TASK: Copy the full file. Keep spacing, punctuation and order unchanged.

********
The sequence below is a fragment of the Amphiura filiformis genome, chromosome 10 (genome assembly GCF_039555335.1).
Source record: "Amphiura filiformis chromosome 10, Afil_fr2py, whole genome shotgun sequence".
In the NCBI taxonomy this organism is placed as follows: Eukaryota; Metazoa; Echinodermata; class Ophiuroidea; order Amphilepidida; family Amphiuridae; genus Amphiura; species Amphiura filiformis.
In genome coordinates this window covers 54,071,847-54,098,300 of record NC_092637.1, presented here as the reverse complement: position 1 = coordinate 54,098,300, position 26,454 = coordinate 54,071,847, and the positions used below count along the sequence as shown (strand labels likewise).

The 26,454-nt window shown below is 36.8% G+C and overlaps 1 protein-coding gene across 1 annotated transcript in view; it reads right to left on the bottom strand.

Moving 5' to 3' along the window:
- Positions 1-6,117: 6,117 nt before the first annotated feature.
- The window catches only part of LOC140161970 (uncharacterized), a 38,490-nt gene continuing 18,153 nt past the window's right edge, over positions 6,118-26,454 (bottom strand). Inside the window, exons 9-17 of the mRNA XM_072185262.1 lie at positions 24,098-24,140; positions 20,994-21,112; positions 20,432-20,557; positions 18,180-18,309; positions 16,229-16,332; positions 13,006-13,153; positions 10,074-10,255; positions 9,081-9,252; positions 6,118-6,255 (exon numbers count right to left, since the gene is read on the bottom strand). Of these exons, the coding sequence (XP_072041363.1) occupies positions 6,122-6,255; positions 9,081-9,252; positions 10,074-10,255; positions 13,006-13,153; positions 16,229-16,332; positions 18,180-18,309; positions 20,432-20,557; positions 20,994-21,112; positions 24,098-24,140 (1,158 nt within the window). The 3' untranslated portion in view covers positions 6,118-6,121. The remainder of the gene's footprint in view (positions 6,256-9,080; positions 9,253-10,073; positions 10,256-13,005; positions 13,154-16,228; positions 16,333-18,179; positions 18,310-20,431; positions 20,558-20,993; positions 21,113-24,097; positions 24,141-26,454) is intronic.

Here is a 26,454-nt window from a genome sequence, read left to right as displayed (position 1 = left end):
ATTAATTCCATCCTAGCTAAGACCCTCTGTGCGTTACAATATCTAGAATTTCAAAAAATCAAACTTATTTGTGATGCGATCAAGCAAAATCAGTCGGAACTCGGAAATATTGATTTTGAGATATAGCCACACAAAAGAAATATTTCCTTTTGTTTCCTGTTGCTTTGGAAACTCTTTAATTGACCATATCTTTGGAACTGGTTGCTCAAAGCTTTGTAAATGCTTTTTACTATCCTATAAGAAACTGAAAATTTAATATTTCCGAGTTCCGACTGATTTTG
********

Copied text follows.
The sequence below is a fragment of the Amphiura filiformis genome, chromosome 10 (genome assembly GCF_039555335.1).
Source record: "Amphiura filiformis chromosome 10, Afil_fr2py, whole genome shotgun sequence".
In the NCBI taxonomy this organism is placed as follows: Eukaryota; Metazoa; Echinodermata; class Ophiuroidea; order Amphilepidida; family Amphiuridae; genus Amphiura; species Amphiura filiformis.
In genome coordinates this window covers 54,071,847-54,098,300 of record NC_092637.1, presented here as the reverse complement: position 1 = coordinate 54,098,300, position 26,454 = coordinate 54,071,847, and the positions used below count along the sequence as shown (strand labels likewise).

The 26,454-nt window shown below is 36.8% G+C and overlaps 1 protein-coding gene across 1 annotated transcript in view; it reads right to left on the bottom strand.

Moving 5' to 3' along the window:
- Positions 1-6,117: 6,117 nt before the first annotated feature.
- The window catches only part of LOC140161970 (uncharacterized), a 38,490-nt gene continuing 18,153 nt past the window's right edge, over positions 6,118-26,454 (bottom strand). Inside the window, exons 9-17 of the mRNA XM_072185262.1 lie at positions 24,098-24,140; positions 20,994-21,112; positions 20,432-20,557; positions 18,180-18,309; positions 16,229-16,332; positions 13,006-13,153; positions 10,074-10,255; positions 9,081-9,252; positions 6,118-6,255 (exon numbers count right to left, since the gene is read on the bottom strand). Of these exons, the coding sequence (XP_072041363.1) occupies positions 6,122-6,255; positions 9,081-9,252; positions 10,074-10,255; positions 13,006-13,153; positions 16,229-16,332; positions 18,180-18,309; positions 20,432-20,557; positions 20,994-21,112; positions 24,098-24,140 (1,158 nt within the window). The 3' untranslated portion in view covers positions 6,118-6,121. The remainder of the gene's footprint in view (positions 6,256-9,080; positions 9,253-10,073; positions 10,256-13,005; positions 13,154-16,228; positions 16,333-18,179; positions 18,310-20,431; positions 20,558-20,993; positions 21,113-24,097; positions 24,141-26,454) is intronic.

Here is a 26,454-nt window from a genome sequence, read left to right as displayed (position 1 = left end):
ATTAATTCCATCCTAGCTAAGACCCTCTGTGCGTTACAATATCTAGAATTTCAAAAAATCAAACTTATTTGTGATGCGATCAAGCAAAATCAGTCGGAACTCGGAAATATTGATTTTGAGATATAGCCACACAAAAGAAATATTTCCTTTTGTTTCCTGTTGCTTTGGAAACTCTTTAATTGACCATATCTTTGGAACTGGTTGCTCAAAGCTTTGTAAATGCTTTTTACTATCCTATAAGAAACTGAAAATTTAATATTTCCGAGTTCCGACTGATTTTG